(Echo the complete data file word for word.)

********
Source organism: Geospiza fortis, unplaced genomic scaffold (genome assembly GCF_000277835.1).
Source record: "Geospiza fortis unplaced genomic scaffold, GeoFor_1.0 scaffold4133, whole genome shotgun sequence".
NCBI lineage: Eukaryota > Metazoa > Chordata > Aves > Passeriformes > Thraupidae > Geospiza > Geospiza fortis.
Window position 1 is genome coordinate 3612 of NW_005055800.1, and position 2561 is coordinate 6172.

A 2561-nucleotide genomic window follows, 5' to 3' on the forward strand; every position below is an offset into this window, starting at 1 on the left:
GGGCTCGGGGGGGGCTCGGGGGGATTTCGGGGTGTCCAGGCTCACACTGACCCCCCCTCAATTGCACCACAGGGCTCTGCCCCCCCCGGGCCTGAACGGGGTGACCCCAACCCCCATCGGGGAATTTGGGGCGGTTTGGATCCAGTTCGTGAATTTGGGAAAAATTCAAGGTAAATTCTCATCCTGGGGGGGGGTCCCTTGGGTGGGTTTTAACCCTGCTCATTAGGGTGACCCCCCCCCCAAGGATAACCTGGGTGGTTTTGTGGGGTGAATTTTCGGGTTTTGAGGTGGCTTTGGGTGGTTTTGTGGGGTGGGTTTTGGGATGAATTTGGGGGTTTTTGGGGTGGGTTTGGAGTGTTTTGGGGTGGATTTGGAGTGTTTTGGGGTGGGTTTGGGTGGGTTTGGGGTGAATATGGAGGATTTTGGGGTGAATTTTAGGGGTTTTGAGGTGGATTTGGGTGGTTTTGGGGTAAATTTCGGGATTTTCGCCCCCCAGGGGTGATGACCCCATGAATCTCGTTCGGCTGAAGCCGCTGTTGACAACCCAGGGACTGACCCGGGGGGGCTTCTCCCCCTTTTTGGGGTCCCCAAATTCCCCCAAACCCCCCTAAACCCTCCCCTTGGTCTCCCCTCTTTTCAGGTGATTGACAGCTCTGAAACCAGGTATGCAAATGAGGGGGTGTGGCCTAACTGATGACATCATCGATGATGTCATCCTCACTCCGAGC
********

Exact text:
Source organism: Geospiza fortis, unplaced genomic scaffold (genome assembly GCF_000277835.1).
Source record: "Geospiza fortis unplaced genomic scaffold, GeoFor_1.0 scaffold4133, whole genome shotgun sequence".
NCBI lineage: Eukaryota > Metazoa > Chordata > Aves > Passeriformes > Thraupidae > Geospiza > Geospiza fortis.
Window position 1 is genome coordinate 3612 of NW_005055800.1, and position 2561 is coordinate 6172.

A 2561-nucleotide genomic window follows, 5' to 3' on the forward strand; every position below is an offset into this window, starting at 1 on the left:
GGGCTCGGGGGGGGCTCGGGGGGATTTCGGGGTGTCCAGGCTCACACTGACCCCCCCTCAATTGCACCACAGGGCTCTGCCCCCCCCGGGCCTGAACGGGGTGACCCCAACCCCCATCGGGGAATTTGGGGCGGTTTGGATCCAGTTCGTGAATTTGGGAAAAATTCAAGGTAAATTCTCATCCTGGGGGGGGGTCCCTTGGGTGGGTTTTAACCCTGCTCATTAGGGTGACCCCCCCCCCAAGGATAACCTGGGTGGTTTTGTGGGGTGAATTTTCGGGTTTTGAGGTGGCTTTGGGTGGTTTTGTGGGGTGGGTTTTGGGATGAATTTGGGGGTTTTTGGGGTGGGTTTGGAGTGTTTTGGGGTGGATTTGGAGTGTTTTGGGGTGGGTTTGGGTGGGTTTGGGGTGAATATGGAGGATTTTGGGGTGAATTTTAGGGGTTTTGAGGTGGATTTGGGTGGTTTTGGGGTAAATTTCGGGATTTTCGCCCCCCAGGGGTGATGACCCCATGAATCTCGTTCGGCTGAAGCCGCTGTTGACAACCCAGGGACTGACCCGGGGGGGCTTCTCCCCCTTTTTGGGGTCCCCAAATTCCCCCAAACCCCCCTAAACCCTCCCCTTGGTCTCCCCTCTTTTCAGGTGATTGACAGCTCTGAAACCAGGTATGCAAATGAGGGGGTGTGGCCTAACTGATGACATCATCGATGATGTCATCCTCACTCCGAGC